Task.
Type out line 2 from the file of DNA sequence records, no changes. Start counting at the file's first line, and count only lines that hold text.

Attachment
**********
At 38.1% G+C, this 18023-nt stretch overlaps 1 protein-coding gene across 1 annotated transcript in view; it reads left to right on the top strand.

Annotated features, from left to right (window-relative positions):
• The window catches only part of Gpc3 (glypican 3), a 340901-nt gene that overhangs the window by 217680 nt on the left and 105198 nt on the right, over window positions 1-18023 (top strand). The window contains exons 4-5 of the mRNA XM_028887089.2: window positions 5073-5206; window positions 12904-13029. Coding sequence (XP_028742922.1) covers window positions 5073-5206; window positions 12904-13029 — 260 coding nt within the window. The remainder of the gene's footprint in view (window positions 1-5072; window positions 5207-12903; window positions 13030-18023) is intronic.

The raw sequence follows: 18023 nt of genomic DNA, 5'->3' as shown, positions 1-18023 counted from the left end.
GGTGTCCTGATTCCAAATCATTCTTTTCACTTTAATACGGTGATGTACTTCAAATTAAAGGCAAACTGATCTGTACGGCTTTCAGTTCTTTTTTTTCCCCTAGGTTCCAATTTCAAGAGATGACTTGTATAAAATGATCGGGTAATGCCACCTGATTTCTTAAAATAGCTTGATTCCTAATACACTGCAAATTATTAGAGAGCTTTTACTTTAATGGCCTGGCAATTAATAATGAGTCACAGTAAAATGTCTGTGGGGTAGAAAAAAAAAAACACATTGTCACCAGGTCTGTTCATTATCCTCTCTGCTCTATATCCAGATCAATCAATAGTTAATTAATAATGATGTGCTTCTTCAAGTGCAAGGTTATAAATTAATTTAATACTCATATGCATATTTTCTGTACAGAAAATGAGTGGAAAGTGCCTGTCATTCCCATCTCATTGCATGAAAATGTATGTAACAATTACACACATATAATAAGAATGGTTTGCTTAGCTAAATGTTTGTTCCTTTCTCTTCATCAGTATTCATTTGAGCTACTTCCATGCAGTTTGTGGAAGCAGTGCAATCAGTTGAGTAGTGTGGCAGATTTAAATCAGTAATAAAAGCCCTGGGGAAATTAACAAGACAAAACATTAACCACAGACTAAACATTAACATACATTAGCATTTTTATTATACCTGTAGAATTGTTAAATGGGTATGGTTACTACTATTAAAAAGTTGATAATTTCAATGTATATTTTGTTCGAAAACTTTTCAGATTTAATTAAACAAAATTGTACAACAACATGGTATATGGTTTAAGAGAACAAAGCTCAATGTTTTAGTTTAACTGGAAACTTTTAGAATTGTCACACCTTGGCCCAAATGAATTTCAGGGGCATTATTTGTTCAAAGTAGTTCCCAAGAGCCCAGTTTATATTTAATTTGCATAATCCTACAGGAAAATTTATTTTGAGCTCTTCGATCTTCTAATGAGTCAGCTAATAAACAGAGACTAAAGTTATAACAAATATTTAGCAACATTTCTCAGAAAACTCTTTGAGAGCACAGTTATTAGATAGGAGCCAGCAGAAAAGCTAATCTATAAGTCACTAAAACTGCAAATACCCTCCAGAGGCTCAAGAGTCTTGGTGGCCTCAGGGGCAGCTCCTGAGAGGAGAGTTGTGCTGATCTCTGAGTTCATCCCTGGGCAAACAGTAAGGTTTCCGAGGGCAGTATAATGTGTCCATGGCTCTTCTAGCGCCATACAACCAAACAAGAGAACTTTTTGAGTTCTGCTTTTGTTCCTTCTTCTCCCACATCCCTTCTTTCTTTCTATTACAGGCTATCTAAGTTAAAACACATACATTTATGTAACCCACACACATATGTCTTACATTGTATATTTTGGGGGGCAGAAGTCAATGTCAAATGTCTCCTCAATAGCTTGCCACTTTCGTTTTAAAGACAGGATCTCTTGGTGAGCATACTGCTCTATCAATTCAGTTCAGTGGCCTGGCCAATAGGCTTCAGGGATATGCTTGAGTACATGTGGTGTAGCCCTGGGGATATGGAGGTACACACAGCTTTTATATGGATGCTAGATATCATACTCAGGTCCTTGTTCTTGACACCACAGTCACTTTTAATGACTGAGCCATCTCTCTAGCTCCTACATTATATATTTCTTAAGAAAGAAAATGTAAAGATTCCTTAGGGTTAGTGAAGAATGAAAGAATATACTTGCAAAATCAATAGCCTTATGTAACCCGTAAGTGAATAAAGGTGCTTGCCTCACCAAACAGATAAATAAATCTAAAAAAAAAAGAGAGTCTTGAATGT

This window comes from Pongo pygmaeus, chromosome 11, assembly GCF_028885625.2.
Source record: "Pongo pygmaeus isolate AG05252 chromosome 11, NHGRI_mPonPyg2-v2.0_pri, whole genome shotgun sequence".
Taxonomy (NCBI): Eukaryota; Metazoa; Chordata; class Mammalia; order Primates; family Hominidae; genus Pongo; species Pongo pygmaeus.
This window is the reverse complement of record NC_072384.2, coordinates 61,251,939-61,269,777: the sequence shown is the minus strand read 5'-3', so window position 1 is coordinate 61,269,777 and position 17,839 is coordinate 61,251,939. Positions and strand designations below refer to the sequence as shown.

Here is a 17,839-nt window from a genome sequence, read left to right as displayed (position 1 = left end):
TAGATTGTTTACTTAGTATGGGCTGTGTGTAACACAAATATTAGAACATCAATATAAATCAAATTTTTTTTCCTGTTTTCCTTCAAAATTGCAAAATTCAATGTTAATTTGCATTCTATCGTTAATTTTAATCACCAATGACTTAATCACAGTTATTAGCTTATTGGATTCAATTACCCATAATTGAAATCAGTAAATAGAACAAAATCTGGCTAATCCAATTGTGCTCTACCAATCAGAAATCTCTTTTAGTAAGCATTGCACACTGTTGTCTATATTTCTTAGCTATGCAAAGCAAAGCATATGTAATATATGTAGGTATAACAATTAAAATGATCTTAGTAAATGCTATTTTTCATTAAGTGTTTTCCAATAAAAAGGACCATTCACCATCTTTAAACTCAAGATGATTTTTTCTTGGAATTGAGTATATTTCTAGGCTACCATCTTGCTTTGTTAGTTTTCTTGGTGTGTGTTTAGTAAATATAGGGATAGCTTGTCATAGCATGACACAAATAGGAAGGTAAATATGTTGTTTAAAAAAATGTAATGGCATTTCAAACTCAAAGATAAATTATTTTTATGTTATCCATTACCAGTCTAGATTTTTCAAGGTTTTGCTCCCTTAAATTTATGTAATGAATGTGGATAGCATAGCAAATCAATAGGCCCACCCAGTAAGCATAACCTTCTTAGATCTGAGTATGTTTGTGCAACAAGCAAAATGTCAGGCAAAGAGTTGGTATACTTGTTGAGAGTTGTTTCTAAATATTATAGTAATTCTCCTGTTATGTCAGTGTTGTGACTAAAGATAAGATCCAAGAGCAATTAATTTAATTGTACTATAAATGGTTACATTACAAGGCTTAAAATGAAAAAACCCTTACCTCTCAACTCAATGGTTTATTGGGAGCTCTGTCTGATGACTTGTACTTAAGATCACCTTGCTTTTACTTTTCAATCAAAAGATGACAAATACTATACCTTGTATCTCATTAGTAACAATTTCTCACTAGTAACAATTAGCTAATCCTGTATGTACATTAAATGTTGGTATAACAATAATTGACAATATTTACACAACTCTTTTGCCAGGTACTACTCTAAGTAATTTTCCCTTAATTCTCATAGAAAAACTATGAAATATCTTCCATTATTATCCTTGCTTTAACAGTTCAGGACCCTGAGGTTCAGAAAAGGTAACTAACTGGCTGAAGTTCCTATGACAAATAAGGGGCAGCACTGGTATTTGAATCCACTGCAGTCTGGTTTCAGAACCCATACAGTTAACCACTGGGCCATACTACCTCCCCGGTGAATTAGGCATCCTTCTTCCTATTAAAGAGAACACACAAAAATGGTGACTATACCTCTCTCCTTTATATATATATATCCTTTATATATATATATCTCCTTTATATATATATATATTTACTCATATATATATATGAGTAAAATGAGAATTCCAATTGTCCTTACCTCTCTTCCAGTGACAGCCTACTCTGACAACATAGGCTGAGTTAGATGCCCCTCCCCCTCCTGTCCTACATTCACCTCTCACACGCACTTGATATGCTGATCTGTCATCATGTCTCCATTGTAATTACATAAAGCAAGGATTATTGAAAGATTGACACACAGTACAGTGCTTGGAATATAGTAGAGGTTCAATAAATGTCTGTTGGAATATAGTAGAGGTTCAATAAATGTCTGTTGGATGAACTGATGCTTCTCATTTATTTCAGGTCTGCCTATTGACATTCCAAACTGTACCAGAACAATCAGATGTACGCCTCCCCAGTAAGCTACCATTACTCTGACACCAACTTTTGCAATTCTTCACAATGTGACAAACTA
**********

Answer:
Annotated features, from left to right (window-relative positions):